World Bank Support to Cities to Expand – Key Pieces of the Puzzle in Addressing Climate Change

December 7, 2015

  • Much of the power to reduce climate emissions lies now with cities rather than national governments
  • There is a window of opportunity to build climate-smart cities in developing countries, which account for 90% of urban growth
  • The World Bank is increasing not just its financing in this area, but also its knowledge and capacity initiatives to help address urban infrastructure challenges

The growing importance of cities as drivers of climate change is hard to miss at COP 21 in Paris, as the conference kicks off its first-ever “Cities Day” today and with climate celebrities Leonardo di Caprio and Robert Redford making a meeting with city leaders a top priority on their agenda. Recognizing this, the World Bank is looking to expand its support to cities in achieving a sustainable, resilient, and lower carbon path.

“The contrast between local and national politicians in Paris for the UN Climate Change Conference has been stark,” notes reporter John Vidal in The Guardian. “What it shows is that much of the power to reduce climate emissions lies now with cities, not national governments.”

Cities are where the emissions are, responsible for more than 70 percent of energy consumption and energy-related greenhouse gases. During the Paris COP, more than 450 cities representing a total of 1 billion people have pledged to reduce emissions by more than 50 percent over about 15 years.

In developing countries – which account for 90 percent of urban growth – there is a window of opportunity to build climate-smart cities. The State of the City Climate Finance report, released at COP 21, which includes input from the World Bank, highlights the challenges these countries face and proposes both innovative and traditional solutions.

“We have a once-in-a-lifetime opportunity to build livable, resilient, low-carbon cities,” said Laura Tuck, World Bank Vice President for Sustainable Development. “We must seize the opportunity. Too many cities today are facing a critical shortage in tapping into the finance they need.”

" We have a once-in-a-lifetime opportunity to build livable, resilient, low-carbon cities. We must seize the opportunity. Too many cities today are facing a critical shortage in tapping into the finance they need. "

Laura Tuck

World Bank Vice President for Sustainable Development

According to the report, roughly $4.1 trillion needs to be spent on urban infrastructure every year just to keep up with projected growth in a “business-as-usual” scenario, and an estimated incremental 9-27 percent ($0.4-$1.1 trillion) more for low-emission and climate-resilient infrastructure.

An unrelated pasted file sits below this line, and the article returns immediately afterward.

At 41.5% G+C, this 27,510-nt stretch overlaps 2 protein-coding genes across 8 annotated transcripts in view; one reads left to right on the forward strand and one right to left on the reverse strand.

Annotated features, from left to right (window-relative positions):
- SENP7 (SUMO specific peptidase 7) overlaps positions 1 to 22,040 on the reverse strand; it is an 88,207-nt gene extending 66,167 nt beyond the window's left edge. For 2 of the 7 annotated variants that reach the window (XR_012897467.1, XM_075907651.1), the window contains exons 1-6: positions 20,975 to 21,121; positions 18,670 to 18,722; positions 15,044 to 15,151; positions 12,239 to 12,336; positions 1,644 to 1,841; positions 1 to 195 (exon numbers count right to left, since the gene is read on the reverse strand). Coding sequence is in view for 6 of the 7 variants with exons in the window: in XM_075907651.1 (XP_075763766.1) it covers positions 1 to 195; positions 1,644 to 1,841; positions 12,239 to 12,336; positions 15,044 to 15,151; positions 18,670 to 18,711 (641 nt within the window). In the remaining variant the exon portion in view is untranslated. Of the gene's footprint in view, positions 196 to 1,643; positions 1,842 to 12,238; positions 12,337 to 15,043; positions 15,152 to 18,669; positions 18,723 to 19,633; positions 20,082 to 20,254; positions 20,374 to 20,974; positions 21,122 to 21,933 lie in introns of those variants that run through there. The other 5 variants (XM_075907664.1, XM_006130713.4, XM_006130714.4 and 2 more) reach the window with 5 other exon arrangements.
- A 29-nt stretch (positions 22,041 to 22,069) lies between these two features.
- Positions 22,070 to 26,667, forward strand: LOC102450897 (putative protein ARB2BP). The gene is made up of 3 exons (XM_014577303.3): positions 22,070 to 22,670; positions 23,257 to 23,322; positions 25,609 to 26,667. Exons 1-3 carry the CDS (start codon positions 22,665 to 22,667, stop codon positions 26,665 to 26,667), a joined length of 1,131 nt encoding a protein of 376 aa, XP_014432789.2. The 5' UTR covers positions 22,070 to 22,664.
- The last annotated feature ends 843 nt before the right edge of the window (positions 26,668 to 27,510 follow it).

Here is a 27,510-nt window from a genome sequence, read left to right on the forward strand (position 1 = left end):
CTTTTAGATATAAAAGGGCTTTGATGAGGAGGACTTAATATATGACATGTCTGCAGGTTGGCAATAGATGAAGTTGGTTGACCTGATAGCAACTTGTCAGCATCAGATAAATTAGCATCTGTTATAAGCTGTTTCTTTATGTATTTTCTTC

The World Bank Group has committed to grow climate work by a third to 28 percent of annual commitments by 2020 with the support of shareholders. This means providing $16 billion dollars per year by 2020 across the World Bank Group.

“Last year, the World Bank provided over $3 billion in urban climate finance and technical assistance to help clients build climate-smart cities,” said Ede Ijjasz-Vasquez, Senior Director for the World Bank’s Social, Urban, Rural and Resilience Global Practice. “We expect our proportion of urban climate finance to grow proportionally with the overall growth of our climate work with the support of shareholders.”

Innovative financing plays a key role in the World Bank’s work with cities. Examples include developing a program that helped the city of São Paulo mobilize local private capital for infrastructure; risk-sharing insurance across countries in the Caribbean and Central America, and in the Pacific Islands; multi-catastrophic bonds in Mexico and comprehensive financial packages for Sri Lanka and the Philippines that include coverage for natural disasters affecting municipal governments.

“But financing alone is not sufficient,” said Ijjasz-Vasquez. “Knowledge and capacity are equally as important.”

The World Bank is lending its expertise to this topic during a special session dedicated to helping cities finance low-carbon growth, during which Ijjasz-Vasquez outlined the Bank’s initiatives to help address infrastructure challenges facing cities, including:

  • Working with the Global Facility for Disaster Reduction and Recovery (GFDRR), the Bank supports data collection for climate-informed flood risk management from Colombo, Sri Lanka, and Ho Chi Min city, Vietnam; to Bogota, Colombia and Caribbean cities.
  • The Global Platform for Sustainable Cities (GPSC), is a new initiative that helps increase cities’ overall capability and ‘readiness’ for attracting investment and preparing bankable projects. This program will bring to participating cities an integrated, sustainable planning platform and a structured process to share lessons of experience.
  • The World Bank’s City Creditworthiness Academy (CCA) is helping cities improve their performance in enhancing own-source revenues, debt management, capital investment planning, and understanding creditworthiness. To date, the program has trained over 500 municipal officials from 185 cities in 25 countries, and will be expanded even further.

“There is no silver bullet that addresses all types of infrastructure financing challenges in a city,” said Ijjasz-Vasquez. “A solid financial basis is an indispensable condition, but innovation and adaptation to local context is equally important. The World Bank is committed to deepening our engagement in climate-smart support to cities and sub-national governments in finance, knowledge, and capacity building.”